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Landslide Susceptibility Mapping Based on Triggering Factors Using a multi-modal approach

With the absence of a landslide inventory for Lebanon, no regional scale landslide susceptibility assessment based on the modes of failure was conducted for the country. But rather, many researchers employed statistical and physical methods to assess landslides. In our paper, we present a multi-modal regional scale assessment for landslides based on geological and topographic settings, and on rainfall as the triggering factor. Under rainfall, Lebanese slopes were assumed to be prone to three different modes of failure, depending on their geology and topography: rock-slope failures, debris flows and coherent rotational slides. For each of these modes, a convenient geotechnical model was adopted and implemented in a geographic information system (GIS) to assess and visualize the susceptibility of slopes. Furthermore, a runout assessment approach was proposed in order to account for the full influence area of the landslide, rather than considering the initiation sources of landslides as the only hazard zones. The runout assessment was applied for the rainfall induced landslides that we predicted, and for the earthquake induced landslides predicted in Grant et al. (2016). Finally, the proposed model was validated during field assessment, since it was in good agreement with the actual slopes failures observed across the country. Therefore, the multi-modal approach can be used to assess rainfall induced landslide susceptibility, especially where landslide inventories are not available. Moreover, land use in the country can be assessed based on the proposed model, since it identifies high landslide hazard areas, and thus measures can be taken beforehand to reduce the impact of such events.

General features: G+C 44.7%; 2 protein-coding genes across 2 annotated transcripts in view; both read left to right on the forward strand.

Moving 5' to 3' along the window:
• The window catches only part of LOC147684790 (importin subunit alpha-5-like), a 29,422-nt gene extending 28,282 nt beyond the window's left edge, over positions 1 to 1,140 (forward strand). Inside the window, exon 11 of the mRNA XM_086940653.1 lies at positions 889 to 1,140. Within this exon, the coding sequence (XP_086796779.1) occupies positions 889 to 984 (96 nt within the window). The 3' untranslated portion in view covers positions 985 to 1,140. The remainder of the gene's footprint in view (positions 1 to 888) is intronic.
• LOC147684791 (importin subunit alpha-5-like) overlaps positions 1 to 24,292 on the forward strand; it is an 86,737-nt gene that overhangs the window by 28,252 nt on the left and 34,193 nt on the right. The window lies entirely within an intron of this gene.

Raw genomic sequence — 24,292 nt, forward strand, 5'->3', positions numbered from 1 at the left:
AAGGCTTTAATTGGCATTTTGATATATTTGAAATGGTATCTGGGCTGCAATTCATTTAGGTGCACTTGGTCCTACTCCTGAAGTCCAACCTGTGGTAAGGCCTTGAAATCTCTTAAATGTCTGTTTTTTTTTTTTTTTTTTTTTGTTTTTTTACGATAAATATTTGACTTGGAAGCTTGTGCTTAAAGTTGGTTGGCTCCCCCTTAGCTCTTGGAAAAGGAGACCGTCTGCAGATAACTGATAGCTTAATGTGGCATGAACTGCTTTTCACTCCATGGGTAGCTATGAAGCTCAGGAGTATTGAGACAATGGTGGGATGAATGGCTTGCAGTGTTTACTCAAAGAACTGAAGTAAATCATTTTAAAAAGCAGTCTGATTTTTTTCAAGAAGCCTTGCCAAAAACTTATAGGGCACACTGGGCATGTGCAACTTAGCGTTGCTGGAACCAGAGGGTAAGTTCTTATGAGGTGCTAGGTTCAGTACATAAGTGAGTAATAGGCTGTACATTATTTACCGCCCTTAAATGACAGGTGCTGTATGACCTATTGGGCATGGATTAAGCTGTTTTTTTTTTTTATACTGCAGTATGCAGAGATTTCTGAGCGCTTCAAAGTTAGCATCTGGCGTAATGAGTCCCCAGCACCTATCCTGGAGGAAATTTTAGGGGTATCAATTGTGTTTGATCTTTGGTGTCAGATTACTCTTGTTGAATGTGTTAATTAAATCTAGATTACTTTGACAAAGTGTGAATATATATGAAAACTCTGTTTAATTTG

Figure 1: Landslide at Exit of Chekka Tunnel

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